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Why GAVI also needs health systems

I am at a meeting of the GAVI Civil Society Steering Group – a group of NGOs and community groups which advises the Global Alliance for Vaccines and Immunisation.

After the huge success of the Pledging Conference in London last month, we need to make sure donors also recognise the (much more difficult) challenge of building health systems in developing countries.

Save the Children threw its weight behind the GAVI Pledging Conference and, alongside many other NGOs and civil society groups, helped to ensure that the target for pledges was exceeded and $4.34billion was pledged on 13 June.


The fact that the GAVI board and donors recognise the important role that we all played needs to give us increased influence.  GAVI already has strategies and approaches which Save the Children strongly supports – see our report here.

They already see the need to help countries deliver vaccines, not just buy them.  This is why they are putting together a Health Systems Funding Platform.

Donor governments like the UK are very attracted to supporting vaccines because vaccines are clear, measureable products.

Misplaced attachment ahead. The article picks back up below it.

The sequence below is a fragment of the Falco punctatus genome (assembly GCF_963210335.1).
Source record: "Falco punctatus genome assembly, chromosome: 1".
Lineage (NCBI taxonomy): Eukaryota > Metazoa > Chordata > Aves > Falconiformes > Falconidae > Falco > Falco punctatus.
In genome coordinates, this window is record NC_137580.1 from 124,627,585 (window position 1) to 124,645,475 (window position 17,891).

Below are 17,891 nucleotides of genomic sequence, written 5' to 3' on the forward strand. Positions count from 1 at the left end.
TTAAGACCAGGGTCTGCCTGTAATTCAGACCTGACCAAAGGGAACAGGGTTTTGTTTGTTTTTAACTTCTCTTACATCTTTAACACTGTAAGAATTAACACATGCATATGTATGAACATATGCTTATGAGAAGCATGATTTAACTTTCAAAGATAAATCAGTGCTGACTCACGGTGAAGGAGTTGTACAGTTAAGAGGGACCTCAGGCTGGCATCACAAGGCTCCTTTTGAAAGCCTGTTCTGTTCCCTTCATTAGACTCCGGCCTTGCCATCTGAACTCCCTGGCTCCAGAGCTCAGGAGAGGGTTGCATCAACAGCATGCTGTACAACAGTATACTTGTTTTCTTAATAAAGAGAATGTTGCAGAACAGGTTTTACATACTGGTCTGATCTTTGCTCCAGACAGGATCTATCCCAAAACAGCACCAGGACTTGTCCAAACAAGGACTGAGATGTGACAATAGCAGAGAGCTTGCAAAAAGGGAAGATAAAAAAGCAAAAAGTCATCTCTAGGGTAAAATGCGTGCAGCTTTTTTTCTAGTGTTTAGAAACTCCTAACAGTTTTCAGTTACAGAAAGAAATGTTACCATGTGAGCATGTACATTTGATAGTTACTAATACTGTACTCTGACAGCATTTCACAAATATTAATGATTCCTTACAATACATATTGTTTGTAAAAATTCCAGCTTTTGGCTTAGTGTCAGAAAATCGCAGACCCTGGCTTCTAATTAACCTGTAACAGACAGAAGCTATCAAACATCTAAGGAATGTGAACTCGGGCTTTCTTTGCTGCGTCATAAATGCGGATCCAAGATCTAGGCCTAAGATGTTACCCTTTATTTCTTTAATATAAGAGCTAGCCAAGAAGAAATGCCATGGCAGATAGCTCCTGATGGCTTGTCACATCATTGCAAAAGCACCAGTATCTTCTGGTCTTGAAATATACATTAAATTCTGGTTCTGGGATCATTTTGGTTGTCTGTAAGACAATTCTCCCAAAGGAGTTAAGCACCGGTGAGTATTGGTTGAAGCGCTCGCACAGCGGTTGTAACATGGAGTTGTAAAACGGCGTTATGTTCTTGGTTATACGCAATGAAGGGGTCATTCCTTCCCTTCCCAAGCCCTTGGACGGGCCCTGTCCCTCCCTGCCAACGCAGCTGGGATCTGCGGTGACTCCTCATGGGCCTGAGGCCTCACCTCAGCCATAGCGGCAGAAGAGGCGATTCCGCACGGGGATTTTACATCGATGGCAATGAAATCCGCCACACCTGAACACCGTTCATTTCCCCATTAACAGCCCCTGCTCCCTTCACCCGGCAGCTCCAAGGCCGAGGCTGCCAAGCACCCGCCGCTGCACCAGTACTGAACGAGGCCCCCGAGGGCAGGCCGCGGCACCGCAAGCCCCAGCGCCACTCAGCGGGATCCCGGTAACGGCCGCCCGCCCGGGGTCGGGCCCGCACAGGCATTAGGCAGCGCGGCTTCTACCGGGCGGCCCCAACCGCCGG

Vaccination is a quick intervention with lifelong benefits. The funding goes to a Geneva-based institution rather than straight to developing country governments. The donors can attribute specific results as a link between how aid money is being spent and outcomes.

More than vaccines

However, to improve child health, as well as to deliver vaccines, donors need to be doing things which are much more complicated and more challenging.

Historically, the UK has been a leader in getting donors to pool their money to support health systems. They led initatives like the International Health Partnership+ which aims to put funding behind government-led health plans.

Much of this is difficult to measure. It is risky as it gives money directly to the governments of poor countries. It is very hard to show results which can be attributed to UK money, especially as it is pooled with other money.

Functioning systems

However, it is incredibly important. Poor children in poor countries need functioning health systems, with enough staff properly paid, with sufficient funding and the right principles for universal access.

If these were in place, they would be able to ensure vaccination, maternal and newborn care, HIV treatments and deal with the thousand other problems that health services must cope with.

The money that GAVI has for this purpose is a small drop. Donors now need to take proper action to ensure sustainable health systems and accept that showing simple outcomes from their spending is not always possible.

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